While viewing the film at Lee University, the stories that the three men told were mostly identical to Yousef’s story.  I thought that his story was an exceptional circumstance … but no, it’s the norm.  In the “Little Town of Bethlehem,” people just like you and me: families, children, elderly, workers, homemakers — people of extraordinary faith and people who just try to blend in, and even people who reject religion at all — are doing everything they can to just survive in the midst of constant threat of oppression and fear.

The struggles there in the Holy Land are comparable to the Civil Rights struggles that were experienced in the United States.  People wanting dignity and basic human rights … people wanting to live their lives in peace — even amongst those who don’t follow the same rules, same rituals or same religion. 

Peace is the desired product of their struggles; but POLITICS gets in the way and hinders all hope. Knowing Yousef … and after watching this film, my heart’s notion is confirmed that “it’s not RIGHT to label all Palestinians as terrorists.”  It’s not right to question the validity of one man’s passion when we have not a clue as to what stirs him.   It’s not right to let fear guide your logic.  We are each prone to desperate notions and actions — but desperate people have desperate ways. 

And I wonder … do you truly understand “desperate”???

I was impressed … from the film and from Yousef’s ambition … that people of the Holy Land, out of desperation , are taking a stand and saying, “NO” to the political violence that has oppressed their land for decades.   The Israeli Jew in the film was an Apache fighter pilot and he found the courage to refuse to partake in acts of violence against innocent people of Palestine.  He reiterated that the philosophy of the Israeli army is supposed to be built upon two ideals: 1) human dignity, and 2) purity of arms, meaning that you “don’t kill just to kill.”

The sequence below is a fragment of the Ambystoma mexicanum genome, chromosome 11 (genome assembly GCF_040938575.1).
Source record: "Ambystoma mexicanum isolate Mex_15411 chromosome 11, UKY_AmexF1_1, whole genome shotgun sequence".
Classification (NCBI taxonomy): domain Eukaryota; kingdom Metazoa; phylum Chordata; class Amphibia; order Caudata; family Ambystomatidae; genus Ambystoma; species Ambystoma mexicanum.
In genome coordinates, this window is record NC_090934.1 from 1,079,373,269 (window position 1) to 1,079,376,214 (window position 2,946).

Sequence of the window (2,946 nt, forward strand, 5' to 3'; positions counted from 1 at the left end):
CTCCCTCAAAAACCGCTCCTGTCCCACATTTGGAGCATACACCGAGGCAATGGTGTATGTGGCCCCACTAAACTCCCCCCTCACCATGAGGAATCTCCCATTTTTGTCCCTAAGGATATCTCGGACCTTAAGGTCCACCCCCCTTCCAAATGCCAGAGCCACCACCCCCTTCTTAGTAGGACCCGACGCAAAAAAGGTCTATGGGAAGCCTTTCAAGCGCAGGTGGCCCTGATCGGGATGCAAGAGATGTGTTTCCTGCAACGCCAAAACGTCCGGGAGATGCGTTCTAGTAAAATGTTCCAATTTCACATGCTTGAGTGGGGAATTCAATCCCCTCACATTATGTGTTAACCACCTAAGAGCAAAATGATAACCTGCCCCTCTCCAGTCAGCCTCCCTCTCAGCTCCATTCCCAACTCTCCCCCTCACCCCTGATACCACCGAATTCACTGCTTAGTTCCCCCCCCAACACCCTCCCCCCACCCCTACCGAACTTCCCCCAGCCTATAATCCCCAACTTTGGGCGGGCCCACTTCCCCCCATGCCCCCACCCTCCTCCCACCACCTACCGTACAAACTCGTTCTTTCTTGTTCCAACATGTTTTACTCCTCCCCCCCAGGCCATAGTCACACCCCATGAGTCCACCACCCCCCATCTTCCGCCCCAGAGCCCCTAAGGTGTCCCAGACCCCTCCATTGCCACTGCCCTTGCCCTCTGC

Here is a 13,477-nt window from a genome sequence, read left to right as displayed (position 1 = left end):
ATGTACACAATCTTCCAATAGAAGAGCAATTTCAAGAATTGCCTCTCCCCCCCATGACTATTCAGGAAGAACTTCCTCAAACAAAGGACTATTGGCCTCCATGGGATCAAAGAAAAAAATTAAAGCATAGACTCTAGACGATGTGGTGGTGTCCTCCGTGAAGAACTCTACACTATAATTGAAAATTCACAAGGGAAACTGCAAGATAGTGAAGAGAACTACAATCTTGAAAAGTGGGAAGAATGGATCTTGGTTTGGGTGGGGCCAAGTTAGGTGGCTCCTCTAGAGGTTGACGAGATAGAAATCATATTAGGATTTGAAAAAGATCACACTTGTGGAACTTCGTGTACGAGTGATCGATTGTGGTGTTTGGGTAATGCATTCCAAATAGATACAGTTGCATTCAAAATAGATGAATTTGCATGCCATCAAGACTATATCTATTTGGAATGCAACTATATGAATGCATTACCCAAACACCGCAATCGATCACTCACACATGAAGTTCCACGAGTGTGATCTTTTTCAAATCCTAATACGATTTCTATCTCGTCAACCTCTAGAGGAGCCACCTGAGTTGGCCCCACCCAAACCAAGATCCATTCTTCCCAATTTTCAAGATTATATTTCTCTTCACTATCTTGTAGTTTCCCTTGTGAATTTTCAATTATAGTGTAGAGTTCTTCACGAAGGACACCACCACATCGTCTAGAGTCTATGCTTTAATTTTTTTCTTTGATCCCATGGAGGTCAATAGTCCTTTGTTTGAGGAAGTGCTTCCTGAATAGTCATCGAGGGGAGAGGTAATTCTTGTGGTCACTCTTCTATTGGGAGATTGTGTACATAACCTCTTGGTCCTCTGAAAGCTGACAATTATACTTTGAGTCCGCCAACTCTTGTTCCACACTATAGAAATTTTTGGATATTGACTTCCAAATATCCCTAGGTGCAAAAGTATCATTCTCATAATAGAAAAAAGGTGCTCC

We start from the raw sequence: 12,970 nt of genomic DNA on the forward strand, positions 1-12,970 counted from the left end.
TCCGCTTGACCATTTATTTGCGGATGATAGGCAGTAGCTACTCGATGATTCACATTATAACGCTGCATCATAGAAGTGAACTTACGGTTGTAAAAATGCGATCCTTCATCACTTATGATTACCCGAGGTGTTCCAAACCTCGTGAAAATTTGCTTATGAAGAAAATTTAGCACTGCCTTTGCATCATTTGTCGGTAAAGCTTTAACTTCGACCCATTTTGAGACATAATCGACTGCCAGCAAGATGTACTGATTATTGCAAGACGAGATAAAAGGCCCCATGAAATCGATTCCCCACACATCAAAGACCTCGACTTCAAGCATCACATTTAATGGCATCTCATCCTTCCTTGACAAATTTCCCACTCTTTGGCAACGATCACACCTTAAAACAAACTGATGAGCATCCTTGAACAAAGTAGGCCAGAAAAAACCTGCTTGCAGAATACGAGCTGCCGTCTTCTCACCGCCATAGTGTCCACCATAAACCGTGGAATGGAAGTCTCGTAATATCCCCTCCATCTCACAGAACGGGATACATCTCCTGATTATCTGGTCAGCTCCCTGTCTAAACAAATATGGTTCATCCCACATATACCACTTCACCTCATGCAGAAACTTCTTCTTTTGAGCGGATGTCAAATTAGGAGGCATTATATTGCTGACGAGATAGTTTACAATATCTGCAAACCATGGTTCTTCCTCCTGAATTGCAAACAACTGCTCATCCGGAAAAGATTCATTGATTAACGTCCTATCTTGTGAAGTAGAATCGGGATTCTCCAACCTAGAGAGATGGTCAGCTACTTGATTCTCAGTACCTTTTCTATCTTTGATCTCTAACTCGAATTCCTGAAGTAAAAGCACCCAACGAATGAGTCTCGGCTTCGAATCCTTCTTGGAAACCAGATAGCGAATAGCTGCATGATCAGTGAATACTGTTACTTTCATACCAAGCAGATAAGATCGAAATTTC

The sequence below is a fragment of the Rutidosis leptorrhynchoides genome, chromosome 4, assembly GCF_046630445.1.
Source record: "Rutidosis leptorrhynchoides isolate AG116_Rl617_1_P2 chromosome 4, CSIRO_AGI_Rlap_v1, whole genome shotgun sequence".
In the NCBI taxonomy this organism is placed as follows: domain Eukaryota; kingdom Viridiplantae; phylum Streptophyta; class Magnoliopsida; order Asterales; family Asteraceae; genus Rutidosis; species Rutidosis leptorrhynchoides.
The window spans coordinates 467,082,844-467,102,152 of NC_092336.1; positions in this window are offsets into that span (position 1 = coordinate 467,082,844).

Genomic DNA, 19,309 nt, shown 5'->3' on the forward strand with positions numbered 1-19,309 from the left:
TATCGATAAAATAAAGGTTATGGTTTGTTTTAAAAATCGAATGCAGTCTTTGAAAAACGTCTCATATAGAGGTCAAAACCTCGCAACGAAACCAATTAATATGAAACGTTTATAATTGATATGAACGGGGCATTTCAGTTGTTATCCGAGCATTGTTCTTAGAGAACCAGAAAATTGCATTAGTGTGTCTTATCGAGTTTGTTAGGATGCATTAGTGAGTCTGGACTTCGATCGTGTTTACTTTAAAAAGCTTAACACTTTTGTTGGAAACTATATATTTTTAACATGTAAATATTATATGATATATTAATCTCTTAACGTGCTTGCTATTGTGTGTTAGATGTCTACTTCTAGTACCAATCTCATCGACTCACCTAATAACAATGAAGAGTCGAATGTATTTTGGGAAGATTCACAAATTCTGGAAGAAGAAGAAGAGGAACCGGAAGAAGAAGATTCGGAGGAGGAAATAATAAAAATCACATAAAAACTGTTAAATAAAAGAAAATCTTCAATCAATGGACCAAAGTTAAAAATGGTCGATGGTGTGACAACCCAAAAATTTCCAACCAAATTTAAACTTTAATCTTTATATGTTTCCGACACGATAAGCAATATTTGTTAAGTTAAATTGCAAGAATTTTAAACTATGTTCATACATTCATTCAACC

This man, along with the Christian Palestinian and the Muslim Palestinian, belong to movements who are working to build relationships with the diverse sects of people who inhabit this Holy Land.  They recognize that their only hope of survival and prosperity is to not allow fear to be the sole motivator of their behavior.  

 When people live in fear, they will accept any mechanism (even violence, unconstitutional laws or practices, and a surrender of basic human rights and freedoms) to deal with that fear. When I realized this from watching the film, my heart and mind turned to my own country and how our societies are devolving out of fear-based motivation.   The political divisiveness of our nation is serving only to undermine the freedoms and democracy that we hold so dear. 

I watch the news … I read the Facebook posts … I see the disdain for diversity … and I am heartsick!

We fear what we do not know and understand. Like the people of Bethlehem, we are defeating ourselves and destroying this great country out of PURE FEAR.  FEAR as a tool of the enemy only serves to debilitate us, paralyze us … hold us in bondage.  Fear leads to anger and hate and blame.

The Palestinians blame the Israelis and the Jews blame the Muslims and the Muslims blame the Christians.  Meanwhile, the Republicans blame the Democrats, the liberals blame the conservatives , the unemployed or underemployed blame the Mexicans, and Tea-baggers blame the government and the Gays/Lesbians blame the right, and the power-mongers blame the left, and finally, the Christians blame the Muslims and President Obama.   And the world goes round and round and round … and nothing, NOTHING ever gets accomplished … especially human dignity, peace and prosperity.

We know that God’s Word says in Matthew 5: 43-48, “love your enemies and pray for those who persecute you,  that you may be children of your Father in heaven. He causes his sun to rise on the evil and the good, and sends rain on the righteous and the unrighteous.  If you love those who love you, what reward will you get? Are not even the tax collectors doing that?  And if you greet only your own people, what are you doing more than others? Do not even pagans do that?  Be perfect, therefore, as your heavenly Father is perfect.

AND, 1 John 4:18 says …

“There is no fear in love. But perfect love drives out fear, because fear has to do with punishment. The one who fears is not made perfect in love.”